How to survive life in Korea: Be flexible and open to beautiful encounters

Friday morning, 8:35 AM. My co-teacher and I were standing by the window, basking in a sliver of sunlight and enjoying a soothing cup of tea.

Mrs Lee was telling me about 꽃샘추위 (got sem chewy) – “the winter is jealous of the new season’s flowers”. It explains a lot, really. Just as the weather was starting to warm up, the city of Daegu once again got caught in an icy cold spell, winter’s last attempt to hold on to the world. You see, winter doesn’t like the flowers or the warmth, it is jealous of their happiness. Soon the whole city will be covered in cheery cherry blossoms and winter will truly be gone.

“I think all languages have beautiful things in it,” my co-teacher mused, and I wistfully agreed.

A moment later, the spell was broken as 14 pairs of fourth grader feet came pitter pattering into the classroom. My co-teacher hurried to meet them (it was only 8:40 AM, the students were about 20 minutes too early). “잠깐만 기다려 주세요,” she called, meaning “wait a minute, please”.

After a brief conversation she turned to me and explained that on Fridays, classes will start at 8:40 AM (a fact that both her and I had just learned at that moment). We sprung into action. She nimbly organised them into their seating arrangements (it was our first time seeing them) while I got the materials ready for our introduction lesson.

As the day went on, we were both buzzing from our early start and the momentum you get from an unexpected surprise (can there be expected surprises? I need an editor). We glided through our five classes (three fourth grade classes, two fifth grade classes) and it was a top-notch day. At the end of it, we reflected on our lesson and admitted to each other that we were both quite nervous about co-teaching (it had been our first time teaching together).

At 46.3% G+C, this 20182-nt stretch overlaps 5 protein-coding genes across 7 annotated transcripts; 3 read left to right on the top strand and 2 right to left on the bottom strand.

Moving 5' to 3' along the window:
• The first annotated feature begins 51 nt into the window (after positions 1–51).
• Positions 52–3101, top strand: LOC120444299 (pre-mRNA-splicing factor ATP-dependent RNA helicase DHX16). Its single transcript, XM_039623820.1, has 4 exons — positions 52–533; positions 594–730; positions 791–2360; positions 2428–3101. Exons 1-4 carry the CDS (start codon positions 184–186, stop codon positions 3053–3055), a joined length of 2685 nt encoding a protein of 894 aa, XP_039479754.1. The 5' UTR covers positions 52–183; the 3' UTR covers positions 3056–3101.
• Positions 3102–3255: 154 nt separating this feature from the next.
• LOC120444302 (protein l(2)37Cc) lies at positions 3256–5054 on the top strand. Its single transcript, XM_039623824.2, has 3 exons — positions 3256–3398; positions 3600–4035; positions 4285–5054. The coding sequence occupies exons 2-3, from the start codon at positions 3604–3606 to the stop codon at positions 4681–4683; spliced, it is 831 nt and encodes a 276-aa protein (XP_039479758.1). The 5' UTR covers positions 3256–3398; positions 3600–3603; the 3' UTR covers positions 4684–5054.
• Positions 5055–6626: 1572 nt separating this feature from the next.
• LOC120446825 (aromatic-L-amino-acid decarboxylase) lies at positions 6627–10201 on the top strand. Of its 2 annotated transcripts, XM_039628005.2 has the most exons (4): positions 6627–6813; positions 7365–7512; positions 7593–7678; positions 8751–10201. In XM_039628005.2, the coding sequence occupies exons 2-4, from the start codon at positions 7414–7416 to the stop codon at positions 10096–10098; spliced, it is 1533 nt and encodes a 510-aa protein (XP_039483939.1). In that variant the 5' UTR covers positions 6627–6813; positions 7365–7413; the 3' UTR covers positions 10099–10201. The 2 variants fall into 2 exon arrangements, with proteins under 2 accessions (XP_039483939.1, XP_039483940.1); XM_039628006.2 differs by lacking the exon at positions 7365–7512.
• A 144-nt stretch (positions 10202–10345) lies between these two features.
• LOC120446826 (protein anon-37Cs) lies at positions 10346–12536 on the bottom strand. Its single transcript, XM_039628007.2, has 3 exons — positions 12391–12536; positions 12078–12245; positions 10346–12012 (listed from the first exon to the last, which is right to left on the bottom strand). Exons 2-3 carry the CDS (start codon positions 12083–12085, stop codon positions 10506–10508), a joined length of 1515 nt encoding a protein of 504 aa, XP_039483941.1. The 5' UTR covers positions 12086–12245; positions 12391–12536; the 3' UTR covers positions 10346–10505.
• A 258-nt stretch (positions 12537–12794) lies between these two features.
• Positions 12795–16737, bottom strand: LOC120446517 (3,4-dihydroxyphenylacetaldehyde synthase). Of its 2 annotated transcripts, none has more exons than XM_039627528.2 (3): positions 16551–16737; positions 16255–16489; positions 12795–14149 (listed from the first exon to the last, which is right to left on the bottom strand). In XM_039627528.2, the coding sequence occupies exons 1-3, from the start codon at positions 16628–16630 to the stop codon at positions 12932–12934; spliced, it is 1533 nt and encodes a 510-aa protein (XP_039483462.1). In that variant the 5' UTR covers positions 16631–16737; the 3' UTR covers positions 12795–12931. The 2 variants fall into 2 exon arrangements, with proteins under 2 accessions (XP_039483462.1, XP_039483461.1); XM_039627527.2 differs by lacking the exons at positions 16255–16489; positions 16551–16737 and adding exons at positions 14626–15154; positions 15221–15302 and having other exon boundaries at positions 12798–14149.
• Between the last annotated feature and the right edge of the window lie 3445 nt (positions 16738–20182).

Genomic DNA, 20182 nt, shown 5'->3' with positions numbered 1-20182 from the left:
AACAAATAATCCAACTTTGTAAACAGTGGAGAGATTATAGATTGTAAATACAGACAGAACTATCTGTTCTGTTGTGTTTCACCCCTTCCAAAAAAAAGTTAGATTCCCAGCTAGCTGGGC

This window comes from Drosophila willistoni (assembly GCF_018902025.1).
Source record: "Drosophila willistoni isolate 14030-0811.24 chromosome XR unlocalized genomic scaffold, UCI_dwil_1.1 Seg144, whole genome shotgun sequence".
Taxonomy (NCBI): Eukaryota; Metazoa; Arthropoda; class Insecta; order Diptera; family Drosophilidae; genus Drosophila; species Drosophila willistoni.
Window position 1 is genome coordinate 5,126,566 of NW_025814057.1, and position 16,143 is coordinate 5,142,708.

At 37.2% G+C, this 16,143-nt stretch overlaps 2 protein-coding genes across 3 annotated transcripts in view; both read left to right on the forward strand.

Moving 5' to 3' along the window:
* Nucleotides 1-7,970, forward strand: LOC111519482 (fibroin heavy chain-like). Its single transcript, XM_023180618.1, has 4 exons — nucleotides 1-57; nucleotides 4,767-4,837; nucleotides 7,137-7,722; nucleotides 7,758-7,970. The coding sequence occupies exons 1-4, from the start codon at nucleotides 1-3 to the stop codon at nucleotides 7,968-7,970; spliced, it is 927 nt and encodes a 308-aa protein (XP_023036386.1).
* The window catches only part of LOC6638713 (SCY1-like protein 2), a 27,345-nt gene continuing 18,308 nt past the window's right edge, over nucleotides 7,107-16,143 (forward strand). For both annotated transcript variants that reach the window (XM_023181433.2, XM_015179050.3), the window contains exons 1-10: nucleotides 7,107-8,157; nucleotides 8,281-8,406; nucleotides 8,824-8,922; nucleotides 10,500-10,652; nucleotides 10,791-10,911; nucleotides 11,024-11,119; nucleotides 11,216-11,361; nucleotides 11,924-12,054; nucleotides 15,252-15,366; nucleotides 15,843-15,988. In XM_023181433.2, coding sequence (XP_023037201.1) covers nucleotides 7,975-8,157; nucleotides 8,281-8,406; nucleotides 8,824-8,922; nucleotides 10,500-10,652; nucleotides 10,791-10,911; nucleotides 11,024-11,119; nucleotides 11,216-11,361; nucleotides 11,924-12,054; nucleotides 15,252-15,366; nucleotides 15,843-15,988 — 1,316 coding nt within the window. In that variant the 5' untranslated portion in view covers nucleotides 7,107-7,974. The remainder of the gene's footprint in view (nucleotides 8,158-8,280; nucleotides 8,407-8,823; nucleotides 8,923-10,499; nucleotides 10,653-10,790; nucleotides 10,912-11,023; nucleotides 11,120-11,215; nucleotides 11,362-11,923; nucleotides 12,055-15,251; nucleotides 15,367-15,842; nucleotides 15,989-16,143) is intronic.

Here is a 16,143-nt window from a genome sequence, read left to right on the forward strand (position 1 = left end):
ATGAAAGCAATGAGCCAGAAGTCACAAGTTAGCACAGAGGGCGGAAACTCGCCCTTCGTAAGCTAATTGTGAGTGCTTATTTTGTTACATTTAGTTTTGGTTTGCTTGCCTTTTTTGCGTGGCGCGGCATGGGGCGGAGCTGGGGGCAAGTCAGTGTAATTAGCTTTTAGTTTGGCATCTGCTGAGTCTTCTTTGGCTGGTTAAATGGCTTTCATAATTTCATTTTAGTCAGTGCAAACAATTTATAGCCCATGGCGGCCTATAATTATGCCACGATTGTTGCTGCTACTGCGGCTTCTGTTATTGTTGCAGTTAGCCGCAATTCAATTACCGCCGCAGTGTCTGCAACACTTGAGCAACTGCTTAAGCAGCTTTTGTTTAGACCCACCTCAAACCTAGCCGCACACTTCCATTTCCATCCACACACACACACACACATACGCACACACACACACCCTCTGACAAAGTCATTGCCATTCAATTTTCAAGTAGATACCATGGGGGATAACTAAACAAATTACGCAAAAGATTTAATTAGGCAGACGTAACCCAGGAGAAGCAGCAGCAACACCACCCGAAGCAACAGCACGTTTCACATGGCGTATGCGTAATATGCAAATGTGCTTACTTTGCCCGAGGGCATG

I have long since learned that the best response to challenges is to follow the words on my new favourite cup:

The first few weeks in Korea can be daunting, overwhelming and confusing, but it can also be exhilarating. With so many conflicting emotions happening all at once, it’s important to remember to breathe, reflect and have fun. There’s beauty all around us and I for one want to drink it all in. Every moment is an opportunity for growth and fulfilment, no matter what gets thrown in your path.

In the words of Russian author Nadezhda Mandelstam (Hope Against Hope and Hope Abandoned):

Expect nothing and be ready for anything – that was the key to sanity.

There are many ways to find your inner peace and learn to deal with unexpected situations. I find comfort in reading or my colouring book for adults. Find a hobby, become part of a community, have tea with your co-workers. At my last school I made friends with the music teacher. Neither of us could say much more than hello, yes and thank you in each other’s languages, but we bonded over a mutual like of second lunch and Radiohead. Sometimes you just need someone to slurp your noodles with in silence. It’s amazing how much smoother life becomes when you’re flexible and in tune with other humans.

 
This post and others like it by other EPIK e-Press members can be found on the EPIK e-Press website by clicking here.

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